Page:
Keeping That Weight Loss Resolution

Keeping That Weight Loss Resolution

Keeping That Weight Loss Resolution

Start with selecting a diet you can stick with, expert says

SOURCE: Northern Westchester Hospital, news release

SUNDAY, Dec. 28, 2014 (HealthDay News) -- If you're one of the many Americans who plan to lose weight next year, there are a number of things you can do to improve your chances of success, an expert says.

"It should be clear by now that there is no one diet that works for everyone," Jill Ashbey-Pejoves, lead dietitian at Northern Westchester Hospital in Mount Kisco, N.Y., said in a hospital news release.

"The best diet is the one that works for you. Don't starve yourself or eliminate entire food groups," she advised.

If you want to lose weight, you need to eat a healthy and well-balanced diet, she said. Deprivation diets don't work because depriving yourself of something just makes you want to eat it even more.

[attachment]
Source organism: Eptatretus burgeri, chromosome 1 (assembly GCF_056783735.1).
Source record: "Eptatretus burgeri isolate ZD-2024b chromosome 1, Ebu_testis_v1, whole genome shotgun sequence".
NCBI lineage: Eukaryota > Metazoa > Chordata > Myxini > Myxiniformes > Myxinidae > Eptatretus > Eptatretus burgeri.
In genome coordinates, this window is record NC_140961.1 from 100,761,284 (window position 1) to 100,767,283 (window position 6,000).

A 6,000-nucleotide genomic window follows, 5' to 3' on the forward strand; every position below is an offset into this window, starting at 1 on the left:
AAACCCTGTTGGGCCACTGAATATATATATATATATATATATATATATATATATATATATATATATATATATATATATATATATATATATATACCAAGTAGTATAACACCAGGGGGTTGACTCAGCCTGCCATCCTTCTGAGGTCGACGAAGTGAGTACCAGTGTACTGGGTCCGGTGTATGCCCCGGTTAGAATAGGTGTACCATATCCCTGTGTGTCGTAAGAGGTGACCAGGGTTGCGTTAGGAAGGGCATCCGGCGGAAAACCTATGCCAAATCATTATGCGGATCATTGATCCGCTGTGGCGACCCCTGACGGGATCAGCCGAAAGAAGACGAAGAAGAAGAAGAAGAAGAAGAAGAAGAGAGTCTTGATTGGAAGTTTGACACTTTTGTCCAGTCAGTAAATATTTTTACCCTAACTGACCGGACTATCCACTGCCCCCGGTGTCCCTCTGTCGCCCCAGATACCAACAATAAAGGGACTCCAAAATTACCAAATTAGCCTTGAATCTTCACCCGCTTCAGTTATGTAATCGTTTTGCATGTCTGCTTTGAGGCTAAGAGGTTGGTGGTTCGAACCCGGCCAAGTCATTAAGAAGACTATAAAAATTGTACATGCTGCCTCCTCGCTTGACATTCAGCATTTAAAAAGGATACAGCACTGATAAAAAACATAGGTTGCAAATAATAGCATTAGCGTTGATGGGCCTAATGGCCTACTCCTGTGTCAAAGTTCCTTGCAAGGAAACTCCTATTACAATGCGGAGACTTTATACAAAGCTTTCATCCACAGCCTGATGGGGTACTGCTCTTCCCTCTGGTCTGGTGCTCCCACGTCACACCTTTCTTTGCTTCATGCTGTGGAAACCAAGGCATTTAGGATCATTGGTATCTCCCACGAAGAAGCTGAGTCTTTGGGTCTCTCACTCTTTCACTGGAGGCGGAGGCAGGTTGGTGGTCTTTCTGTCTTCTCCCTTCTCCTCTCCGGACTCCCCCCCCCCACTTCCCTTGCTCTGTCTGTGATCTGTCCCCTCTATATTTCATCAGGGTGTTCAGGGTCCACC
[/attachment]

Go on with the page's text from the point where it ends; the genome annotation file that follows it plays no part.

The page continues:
Plan what you'll eat each day, so you won't be forced into a quick decision and make a poor choice. Pack your own lunch and snacks. Eliminate unhealthy snacks and desserts from your home and replace them with fruit, Ashbey-Pejoves said.

Track your eating habits. Doing so keeps you focused and honest and helps you plan and see what works and what doesn't.

Any weight loss effort should include exercise. A mix of aerobics, resistance training and stretching is best. Resistance workouts build muscle and muscle burns more calories. Doing only aerobics may not help you lose weight because that type of exercise stimulates appetite, Ashbey-Pejoves said.

Be sure to keep hydrated by drinking plenty of caffeine-free beverages.

Every meal should begin with a salad or broth-based vegetable soup. They help you feel full because of their high water content, but are low in calories. Many salad dressing are high in calories, so try seasoned rice vinegar instead, Ashbey-Pejoves said.

She also suggested that you use smaller plates; fill half your plate with non-starchy vegetables, put out a fruit bowl, and eat slowly and chew your food thoroughly.

More information

The U.S. National Institute of Diabetes and Digestive and Kidney Diseases explains how to choose a safe and successful weight-loss program.
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